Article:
The Clarion has dusted off an old argument against term limits in their May 23 editorial. Whenever a person's favorite candidate is limited by a term limits law, the term limits law is what is at fault. Term limits, as a concept, is a two-edged sword. It limits both the candidates you love and those you love to hate.
Ordinances should not be passed or rejected on the basis of the current office-holders. They should be approved or disapproved because of the principles involved.
Term limits, whether for the executive or the legislative branch of government is a healthy idea. The legislative branch always likes term limits for the mayor, the Governor or the President, but never for itself. Until FDR, presidents self-limited themselves to two terms. Congress then realized law was needed to impose the restrictions that voters didn't seem to be able to impose alone.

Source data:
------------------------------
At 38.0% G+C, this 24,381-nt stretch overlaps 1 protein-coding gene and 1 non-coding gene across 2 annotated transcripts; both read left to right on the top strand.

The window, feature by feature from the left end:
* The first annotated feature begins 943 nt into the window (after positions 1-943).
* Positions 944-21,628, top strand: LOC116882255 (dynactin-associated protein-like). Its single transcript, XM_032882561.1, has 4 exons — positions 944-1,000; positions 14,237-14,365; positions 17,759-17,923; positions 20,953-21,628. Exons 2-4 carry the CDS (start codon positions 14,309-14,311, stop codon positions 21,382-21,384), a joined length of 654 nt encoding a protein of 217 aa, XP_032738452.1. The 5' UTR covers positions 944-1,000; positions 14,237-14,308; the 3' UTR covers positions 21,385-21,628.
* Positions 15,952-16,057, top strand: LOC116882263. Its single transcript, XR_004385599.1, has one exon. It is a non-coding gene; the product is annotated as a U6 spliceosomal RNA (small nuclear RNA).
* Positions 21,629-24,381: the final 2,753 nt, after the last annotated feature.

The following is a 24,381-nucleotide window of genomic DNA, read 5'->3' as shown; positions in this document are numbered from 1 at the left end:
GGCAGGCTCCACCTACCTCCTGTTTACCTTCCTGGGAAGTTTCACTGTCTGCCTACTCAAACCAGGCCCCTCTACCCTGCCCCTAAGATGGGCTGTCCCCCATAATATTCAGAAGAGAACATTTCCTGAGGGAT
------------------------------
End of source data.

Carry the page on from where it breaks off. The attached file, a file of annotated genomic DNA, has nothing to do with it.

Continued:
Likewise Congress, until fairly recently, enjoyed a healthy turnover rate. Now, re-election is almost a given unless scandal is rampant. Politics must be a trickle down profession because first the state and then borough legislative offices have also become long term service jobs whenever term limits are not imposed.
The good news is that Bill Smith, although soon to be term-limited out of office, will not be hauled off and executed. He may, after a three-year vacation, run again for the Homer assembly seat and serve an additional two terms. He may also decide to run for another position. The world is full of possibilities.
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